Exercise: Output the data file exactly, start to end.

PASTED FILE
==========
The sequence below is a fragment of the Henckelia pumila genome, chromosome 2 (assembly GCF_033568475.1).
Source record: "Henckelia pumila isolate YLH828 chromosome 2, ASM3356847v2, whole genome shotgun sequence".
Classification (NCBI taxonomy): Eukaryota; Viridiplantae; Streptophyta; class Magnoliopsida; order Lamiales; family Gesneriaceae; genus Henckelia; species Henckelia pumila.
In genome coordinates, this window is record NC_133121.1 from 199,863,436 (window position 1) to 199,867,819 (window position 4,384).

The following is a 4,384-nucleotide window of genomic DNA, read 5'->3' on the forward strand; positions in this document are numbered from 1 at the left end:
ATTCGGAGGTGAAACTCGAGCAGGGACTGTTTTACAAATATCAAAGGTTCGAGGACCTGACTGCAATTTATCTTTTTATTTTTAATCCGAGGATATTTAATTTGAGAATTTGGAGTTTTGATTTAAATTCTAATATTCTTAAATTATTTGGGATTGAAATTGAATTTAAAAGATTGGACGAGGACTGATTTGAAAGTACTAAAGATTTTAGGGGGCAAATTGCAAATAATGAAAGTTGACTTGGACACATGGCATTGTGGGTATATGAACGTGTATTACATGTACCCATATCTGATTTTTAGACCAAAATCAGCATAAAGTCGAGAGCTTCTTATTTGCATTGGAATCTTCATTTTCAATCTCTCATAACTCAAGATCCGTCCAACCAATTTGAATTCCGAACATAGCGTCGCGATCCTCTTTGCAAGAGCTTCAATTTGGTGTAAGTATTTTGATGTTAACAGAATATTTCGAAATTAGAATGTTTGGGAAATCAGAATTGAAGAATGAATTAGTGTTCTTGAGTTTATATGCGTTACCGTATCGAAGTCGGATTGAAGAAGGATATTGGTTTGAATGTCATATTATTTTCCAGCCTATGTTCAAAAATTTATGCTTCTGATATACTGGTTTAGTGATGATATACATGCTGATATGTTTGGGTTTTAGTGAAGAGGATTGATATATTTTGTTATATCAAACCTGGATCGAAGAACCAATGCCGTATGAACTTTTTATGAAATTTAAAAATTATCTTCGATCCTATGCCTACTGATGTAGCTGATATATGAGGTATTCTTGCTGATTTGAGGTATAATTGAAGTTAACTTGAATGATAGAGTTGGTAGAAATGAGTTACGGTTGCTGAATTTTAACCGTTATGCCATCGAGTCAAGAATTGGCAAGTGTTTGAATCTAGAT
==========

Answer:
The sequence below is a fragment of the Henckelia pumila genome, chromosome 2 (assembly GCF_033568475.1).
Source record: "Henckelia pumila isolate YLH828 chromosome 2, ASM3356847v2, whole genome shotgun sequence".
Classification (NCBI taxonomy): Eukaryota; Viridiplantae; Streptophyta; class Magnoliopsida; order Lamiales; family Gesneriaceae; genus Henckelia; species Henckelia pumila.
In genome coordinates, this window is record NC_133121.1 from 199,863,436 (window position 1) to 199,867,819 (window position 4,384).

The following is a 4,384-nucleotide window of genomic DNA, read 5'->3' on the forward strand; positions in this document are numbered from 1 at the left end:
ATTCGGAGGTGAAACTCGAGCAGGGACTGTTTTACAAATATCAAAGGTTCGAGGACCTGACTGCAATTTATCTTTTTATTTTTAATCCGAGGATATTTAATTTGAGAATTTGGAGTTTTGATTTAAATTCTAATATTCTTAAATTATTTGGGATTGAAATTGAATTTAAAAGATTGGACGAGGACTGATTTGAAAGTACTAAAGATTTTAGGGGGCAAATTGCAAATAATGAAAGTTGACTTGGACACATGGCATTGTGGGTATATGAACGTGTATTACATGTACCCATATCTGATTTTTAGACCAAAATCAGCATAAAGTCGAGAGCTTCTTATTTGCATTGGAATCTTCATTTTCAATCTCTCATAACTCAAGATCCGTCCAACCAATTTGAATTCCGAACATAGCGTCGCGATCCTCTTTGCAAGAGCTTCAATTTGGTGTAAGTATTTTGATGTTAACAGAATATTTCGAAATTAGAATGTTTGGGAAATCAGAATTGAAGAATGAATTAGTGTTCTTGAGTTTATATGCGTTACCGTATCGAAGTCGGATTGAAGAAGGATATTGGTTTGAATGTCATATTATTTTCCAGCCTATGTTCAAAAATTTATGCTTCTGATATACTGGTTTAGTGATGATATACATGCTGATATGTTTGGGTTTTAGTGAAGAGGATTGATATATTTTGTTATATCAAACCTGGATCGAAGAACCAATGCCGTATGAACTTTTTATGAAATTTAAAAATTATCTTCGATCCTATGCCTACTGATGTAGCTGATATATGAGGTATTCTTGCTGATTTGAGGTATAATTGAAGTTAACTTGAATGATAGAGTTGGTAGAAATGAGTTACGGTTGCTGAATTTTAACCGTTATGCCATCGAGTCAAGAATTGGCAAGTGTTTGAATCTAGAT